I adore Turkish bread and have done since I first tasted it, still warm from the oven during a trip to Turkey. Locals buy fresh bread every day, and the last time we were in Istanbul, it was fascinating watching the bread delivery. A man walked down the road shouting about his wares. A housewife lowered a basket with money from a second storey home, the man took his money, placed the bread inside the basket and the lady reeled up her fresh bread. Shopping made easy!
We did a food tour in one of the Istanbul districts, and this is a photo of the shop window where we had a stop. Our first stop, I think, which is where we had breakfast.
In my quest to try new recipes this year, I came across this recipe in Annabel Langbein’s book Simple Pleasures for Turkish Bread. It can be made with a mixer, a breadmaker or by hand.
Bread before baking
1 2/3 cups lukewarm water
2 teaspoons dried yeast granules
1/2 teaspoon sugar
5 tablespoons greek yoghurt (room temperature)
4 1/2 cups flour – slightly more if making by hand.
2 teaspoons salt
1 teaspoon cumin seeds
1 teaspoon flaky salt
1. Place the warm water in a large bowl, sprinkle over the yeast and stir in the sugar. Stand for around five minutes until the yeast is frothy.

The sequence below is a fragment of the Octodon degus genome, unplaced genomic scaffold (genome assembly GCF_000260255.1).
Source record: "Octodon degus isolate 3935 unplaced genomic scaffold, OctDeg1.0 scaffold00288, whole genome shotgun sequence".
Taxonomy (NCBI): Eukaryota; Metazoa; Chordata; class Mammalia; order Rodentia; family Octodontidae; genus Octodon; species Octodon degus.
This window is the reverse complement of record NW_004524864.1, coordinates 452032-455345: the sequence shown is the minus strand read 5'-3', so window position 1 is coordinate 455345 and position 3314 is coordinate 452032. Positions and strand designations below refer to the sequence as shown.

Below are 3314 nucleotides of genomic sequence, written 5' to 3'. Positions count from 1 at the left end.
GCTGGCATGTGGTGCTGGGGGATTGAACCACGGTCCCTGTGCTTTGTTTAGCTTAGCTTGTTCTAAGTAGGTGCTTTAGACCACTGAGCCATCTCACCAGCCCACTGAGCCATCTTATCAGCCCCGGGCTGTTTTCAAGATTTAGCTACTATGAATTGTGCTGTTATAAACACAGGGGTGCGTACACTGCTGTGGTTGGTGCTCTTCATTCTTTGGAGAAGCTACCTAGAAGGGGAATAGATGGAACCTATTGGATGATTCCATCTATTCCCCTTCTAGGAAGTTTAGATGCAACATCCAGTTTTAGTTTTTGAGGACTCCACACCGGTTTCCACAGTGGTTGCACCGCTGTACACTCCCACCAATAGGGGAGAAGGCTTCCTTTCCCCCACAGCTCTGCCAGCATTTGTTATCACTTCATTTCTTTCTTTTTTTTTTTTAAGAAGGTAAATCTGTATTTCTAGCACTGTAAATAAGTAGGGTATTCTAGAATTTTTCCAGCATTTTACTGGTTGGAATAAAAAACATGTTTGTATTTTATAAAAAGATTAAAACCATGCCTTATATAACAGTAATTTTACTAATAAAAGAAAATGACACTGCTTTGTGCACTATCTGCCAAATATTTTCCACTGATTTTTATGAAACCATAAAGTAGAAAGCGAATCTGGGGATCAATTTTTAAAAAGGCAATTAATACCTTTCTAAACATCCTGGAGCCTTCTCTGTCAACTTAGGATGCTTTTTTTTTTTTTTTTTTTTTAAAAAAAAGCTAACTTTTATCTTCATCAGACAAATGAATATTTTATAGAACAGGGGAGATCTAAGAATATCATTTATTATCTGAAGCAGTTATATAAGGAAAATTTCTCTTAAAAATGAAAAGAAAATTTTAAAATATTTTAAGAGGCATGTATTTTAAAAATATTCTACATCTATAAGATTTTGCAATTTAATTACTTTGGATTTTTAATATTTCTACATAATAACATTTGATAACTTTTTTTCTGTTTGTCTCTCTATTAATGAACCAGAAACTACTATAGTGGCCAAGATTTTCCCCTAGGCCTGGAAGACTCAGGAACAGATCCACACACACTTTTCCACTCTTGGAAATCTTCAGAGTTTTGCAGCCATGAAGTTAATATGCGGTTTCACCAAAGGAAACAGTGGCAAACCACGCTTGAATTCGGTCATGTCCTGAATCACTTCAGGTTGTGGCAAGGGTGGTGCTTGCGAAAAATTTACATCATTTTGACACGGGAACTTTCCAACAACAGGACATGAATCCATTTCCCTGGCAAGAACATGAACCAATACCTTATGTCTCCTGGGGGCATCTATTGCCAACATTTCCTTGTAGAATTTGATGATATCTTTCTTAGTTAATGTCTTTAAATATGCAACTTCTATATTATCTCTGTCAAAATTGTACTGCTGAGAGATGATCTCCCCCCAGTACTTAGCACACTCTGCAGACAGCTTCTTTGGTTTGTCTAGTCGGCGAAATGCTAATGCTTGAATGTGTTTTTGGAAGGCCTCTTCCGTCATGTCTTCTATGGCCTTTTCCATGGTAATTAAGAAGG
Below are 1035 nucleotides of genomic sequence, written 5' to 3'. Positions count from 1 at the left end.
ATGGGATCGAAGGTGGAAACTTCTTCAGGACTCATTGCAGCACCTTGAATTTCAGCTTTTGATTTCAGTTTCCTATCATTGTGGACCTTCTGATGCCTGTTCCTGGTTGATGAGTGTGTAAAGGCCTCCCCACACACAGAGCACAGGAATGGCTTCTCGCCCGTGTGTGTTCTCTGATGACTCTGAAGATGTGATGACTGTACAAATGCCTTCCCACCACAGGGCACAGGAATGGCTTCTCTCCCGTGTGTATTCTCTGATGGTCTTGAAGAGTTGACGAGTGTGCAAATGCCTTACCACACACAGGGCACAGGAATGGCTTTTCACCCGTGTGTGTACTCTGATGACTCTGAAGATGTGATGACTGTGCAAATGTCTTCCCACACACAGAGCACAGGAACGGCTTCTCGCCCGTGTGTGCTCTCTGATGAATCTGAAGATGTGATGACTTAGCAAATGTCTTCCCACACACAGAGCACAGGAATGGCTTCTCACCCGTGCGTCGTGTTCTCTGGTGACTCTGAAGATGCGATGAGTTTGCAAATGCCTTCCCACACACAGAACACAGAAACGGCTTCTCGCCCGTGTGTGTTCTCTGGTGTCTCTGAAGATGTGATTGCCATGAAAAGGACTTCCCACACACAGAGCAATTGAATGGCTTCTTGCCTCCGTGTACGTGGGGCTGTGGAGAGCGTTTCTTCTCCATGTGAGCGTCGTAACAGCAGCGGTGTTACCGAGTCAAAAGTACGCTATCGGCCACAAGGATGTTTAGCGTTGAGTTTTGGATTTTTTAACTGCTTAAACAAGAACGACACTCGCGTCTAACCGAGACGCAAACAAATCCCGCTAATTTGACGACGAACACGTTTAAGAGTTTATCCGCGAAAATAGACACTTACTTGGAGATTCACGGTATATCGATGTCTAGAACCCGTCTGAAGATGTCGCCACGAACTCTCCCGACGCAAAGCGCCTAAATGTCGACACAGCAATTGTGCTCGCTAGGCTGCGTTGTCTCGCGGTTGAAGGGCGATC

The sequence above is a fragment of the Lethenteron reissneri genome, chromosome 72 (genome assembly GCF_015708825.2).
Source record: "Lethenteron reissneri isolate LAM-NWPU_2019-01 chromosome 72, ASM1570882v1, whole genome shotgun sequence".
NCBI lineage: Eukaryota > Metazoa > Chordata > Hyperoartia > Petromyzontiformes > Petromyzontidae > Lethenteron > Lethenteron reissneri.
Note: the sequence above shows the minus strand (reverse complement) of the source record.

2. Add the oil and yoghurt to the yeast mixture and combine.
3. Add the flour and salt and mix together until you have a soft and wet batter.
4. If you’re mixing by hand, which I was, add an extra half a cup of flour.
5. Lightly flour a board and knead the mixture between 20 – 30 times.
6. Return to bowl and cover. Leave to rise in a warm place until double in size – around two hours.
7. Preheat the oven to 190C. Once the dough has doubled, punch it down and divide into two. Use well-oiled hands and shape into two ovals about 2 cm thick.
8. Place on a lined tray and press out. Drizzle olive oil over the top and use your fingers to dimple the top. Sprinkle with cumin and salt.
9. Bake until puffed and golden for around 20 minutes.
1. When I make the bread again, I’ll cook it for a few more minutes.
2. Hubby and I had sandwiches and also used the bread to dress up our hamburgers. It would also be perfect with soup, and Annabel Langbein suggested that it would make good crostinis.
Do you have a favorite bread?